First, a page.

Handling Bobcat Pelts - Part II
In Part I, I talked about using Borax to put up bobcat pelts. All indications from end users (garment makers) is that Borax does not affect the tanning (dressing) of the pelt, at least for the most part. That's a plus, obviously. But one practice that we see commonly used in connection with the heavy use of Borax needs to be addressed. More and more people are rubbing Borax into the leather and then putting their cats (and fox for that matter) on stretchers fur side out to start with, rather than leather side out initially, and then turning them after the leather has had a chance to dry. A simple glaze on the leather is usually all that is needed before turning them, but there has been a push to avoid having to go through the process of 'turning' the pelt, by depending on Borax to at least partially dry the leather, and prevent any spoiling.

Turning cats can be an inconvenience at times, no doubt. Anyone who has harvested many cats has had some that were harder to turn fur out than others. The head and neck area of big toms can be especially tough, and I've thought at times that the leather in that area had to be an inch thick when I've left one on the stretcher too long before turning. I was taught that cats require a little bit of extra TLC at times, and some close monitoring. Many times I've had cats on stretchers, leather side out, that were in different stages of drying. I usually try to turn them all in the morning, before I leave for the day, but in some cases another few hours would help a lot. You all know how that usually works. Leave them for the rest of the day, and turn them that evening, accepting the fact that it might be a bit of a job.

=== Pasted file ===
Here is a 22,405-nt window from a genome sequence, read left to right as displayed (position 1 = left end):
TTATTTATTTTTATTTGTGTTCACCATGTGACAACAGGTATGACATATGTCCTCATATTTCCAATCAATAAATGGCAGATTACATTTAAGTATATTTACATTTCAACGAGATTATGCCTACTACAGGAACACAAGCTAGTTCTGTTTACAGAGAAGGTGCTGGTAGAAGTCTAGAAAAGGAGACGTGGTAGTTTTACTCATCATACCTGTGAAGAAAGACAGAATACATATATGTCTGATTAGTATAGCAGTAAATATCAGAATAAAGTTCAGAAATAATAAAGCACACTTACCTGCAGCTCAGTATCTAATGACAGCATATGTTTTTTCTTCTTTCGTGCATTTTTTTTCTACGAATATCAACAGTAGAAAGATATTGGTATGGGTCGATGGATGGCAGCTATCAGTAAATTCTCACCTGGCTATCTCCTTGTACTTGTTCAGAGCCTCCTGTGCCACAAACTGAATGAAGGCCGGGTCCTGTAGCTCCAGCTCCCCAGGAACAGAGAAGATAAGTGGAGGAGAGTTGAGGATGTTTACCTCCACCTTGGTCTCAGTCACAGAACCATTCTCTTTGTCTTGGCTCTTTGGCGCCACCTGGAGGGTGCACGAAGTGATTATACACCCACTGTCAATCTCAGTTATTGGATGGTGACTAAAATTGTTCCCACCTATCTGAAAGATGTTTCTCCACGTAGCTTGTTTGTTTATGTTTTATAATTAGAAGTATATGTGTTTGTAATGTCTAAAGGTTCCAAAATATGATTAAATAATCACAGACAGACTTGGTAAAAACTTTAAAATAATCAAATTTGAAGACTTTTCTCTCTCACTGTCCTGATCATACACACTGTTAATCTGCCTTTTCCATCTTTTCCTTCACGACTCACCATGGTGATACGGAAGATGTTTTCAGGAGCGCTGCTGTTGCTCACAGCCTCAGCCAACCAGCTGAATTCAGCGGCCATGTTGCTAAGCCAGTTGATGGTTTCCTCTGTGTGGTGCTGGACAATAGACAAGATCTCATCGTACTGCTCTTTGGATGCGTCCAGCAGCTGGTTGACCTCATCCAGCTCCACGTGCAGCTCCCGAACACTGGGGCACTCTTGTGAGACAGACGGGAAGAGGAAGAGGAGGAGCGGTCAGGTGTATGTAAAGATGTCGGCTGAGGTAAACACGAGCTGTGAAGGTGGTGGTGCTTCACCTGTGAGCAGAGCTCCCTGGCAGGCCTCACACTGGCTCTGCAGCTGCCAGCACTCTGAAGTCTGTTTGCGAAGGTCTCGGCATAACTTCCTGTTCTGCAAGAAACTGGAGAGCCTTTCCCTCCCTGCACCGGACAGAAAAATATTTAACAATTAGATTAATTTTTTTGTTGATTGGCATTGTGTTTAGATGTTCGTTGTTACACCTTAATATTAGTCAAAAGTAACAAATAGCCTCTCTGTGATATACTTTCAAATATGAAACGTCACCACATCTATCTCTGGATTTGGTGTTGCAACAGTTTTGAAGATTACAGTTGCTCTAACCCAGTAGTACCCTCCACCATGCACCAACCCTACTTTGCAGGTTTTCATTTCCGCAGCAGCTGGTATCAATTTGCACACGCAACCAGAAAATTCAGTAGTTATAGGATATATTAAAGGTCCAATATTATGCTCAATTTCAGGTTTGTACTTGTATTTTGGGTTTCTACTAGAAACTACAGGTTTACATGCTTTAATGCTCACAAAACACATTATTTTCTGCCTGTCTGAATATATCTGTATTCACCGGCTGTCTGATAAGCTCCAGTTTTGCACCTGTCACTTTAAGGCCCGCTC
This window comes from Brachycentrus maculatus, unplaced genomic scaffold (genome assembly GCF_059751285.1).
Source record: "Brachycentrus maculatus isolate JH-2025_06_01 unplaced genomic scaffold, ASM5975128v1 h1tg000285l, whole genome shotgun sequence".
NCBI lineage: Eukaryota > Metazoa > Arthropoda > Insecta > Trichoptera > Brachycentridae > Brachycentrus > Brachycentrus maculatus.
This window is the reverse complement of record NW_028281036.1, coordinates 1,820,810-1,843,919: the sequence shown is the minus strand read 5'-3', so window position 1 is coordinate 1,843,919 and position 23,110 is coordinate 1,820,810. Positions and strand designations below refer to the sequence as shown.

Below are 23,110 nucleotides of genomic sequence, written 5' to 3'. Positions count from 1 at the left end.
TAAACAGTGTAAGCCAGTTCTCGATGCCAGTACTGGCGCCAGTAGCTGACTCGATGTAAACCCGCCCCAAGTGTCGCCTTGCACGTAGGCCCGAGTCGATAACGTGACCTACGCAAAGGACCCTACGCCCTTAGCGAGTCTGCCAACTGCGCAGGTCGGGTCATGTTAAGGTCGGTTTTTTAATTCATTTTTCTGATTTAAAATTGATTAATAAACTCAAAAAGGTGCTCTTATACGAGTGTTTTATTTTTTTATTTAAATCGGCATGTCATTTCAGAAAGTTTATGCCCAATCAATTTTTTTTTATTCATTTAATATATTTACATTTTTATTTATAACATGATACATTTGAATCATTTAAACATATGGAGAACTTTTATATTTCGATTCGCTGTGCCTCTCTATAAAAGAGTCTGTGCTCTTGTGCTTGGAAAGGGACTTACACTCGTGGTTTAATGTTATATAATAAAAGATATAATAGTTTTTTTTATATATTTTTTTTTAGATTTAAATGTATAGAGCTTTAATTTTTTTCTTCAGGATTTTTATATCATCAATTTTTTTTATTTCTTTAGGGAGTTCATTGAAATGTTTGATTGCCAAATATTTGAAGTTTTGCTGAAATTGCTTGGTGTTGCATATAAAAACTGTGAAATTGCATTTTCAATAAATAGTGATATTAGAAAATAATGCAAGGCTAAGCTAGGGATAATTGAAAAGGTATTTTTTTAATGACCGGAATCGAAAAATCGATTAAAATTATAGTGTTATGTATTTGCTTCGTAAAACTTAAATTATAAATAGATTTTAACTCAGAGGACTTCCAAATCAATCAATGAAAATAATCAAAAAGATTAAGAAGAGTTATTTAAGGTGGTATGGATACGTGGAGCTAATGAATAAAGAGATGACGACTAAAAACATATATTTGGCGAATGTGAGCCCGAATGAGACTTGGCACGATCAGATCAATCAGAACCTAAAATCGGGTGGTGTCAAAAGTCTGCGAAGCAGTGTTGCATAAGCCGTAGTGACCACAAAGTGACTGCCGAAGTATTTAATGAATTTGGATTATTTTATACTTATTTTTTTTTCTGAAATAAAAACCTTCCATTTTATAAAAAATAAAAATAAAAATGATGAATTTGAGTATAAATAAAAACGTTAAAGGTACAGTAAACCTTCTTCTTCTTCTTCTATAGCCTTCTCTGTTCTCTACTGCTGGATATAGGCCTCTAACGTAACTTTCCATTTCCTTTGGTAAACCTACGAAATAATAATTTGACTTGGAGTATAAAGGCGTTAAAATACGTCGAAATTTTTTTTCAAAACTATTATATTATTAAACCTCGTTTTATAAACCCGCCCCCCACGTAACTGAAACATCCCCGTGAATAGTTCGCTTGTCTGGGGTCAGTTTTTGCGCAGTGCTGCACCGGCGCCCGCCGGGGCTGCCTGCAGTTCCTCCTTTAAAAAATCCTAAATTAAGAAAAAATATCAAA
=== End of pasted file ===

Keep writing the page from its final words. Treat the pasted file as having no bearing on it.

So the practice of putting them directly on the stretcher, fur side out, is enticing, I have to admit. I can't really advise you not to do it, since a lot of people seem to get by with it fine. The one thing that I can tell you with certainty is this: The leather has to dry ASAP -- Borax or no Borax. If air and heat can't get to the leather, it will dry slowly, and greatly increase the chance of slippage of the fur. That fact can't be denied.

The use of fans for air circulation, heat, and proper boards will all help the drying process. One thing I see often when buying cats, is the practice of taking the cat off the board before it's completely dry. This can affect the size of the cat, costing you money, because they can shrink. It can also be an indication that there wasn't enough heat/air in the place the cat was dried, which can indicate possible problems. If you are short on stretchers, and need to take a pelt off early, do everything you can to get the drying process finished. I've used small board wedges, mink boards, and even half of an adjustable fox stretcher to help keep a pelt open long enough to dry properly. I shove the board on edge up inside the turned pelt to prop it open, and let air in against the leather side.

The use of a hair dryer to help dry individual furs has been around for a long time, and for good reason. Keep it on low or medium, and there isn't a better way to dry specific spots on a pelt. Many times I've laid a cat on a table and shot warm air up inside it to finish drying it.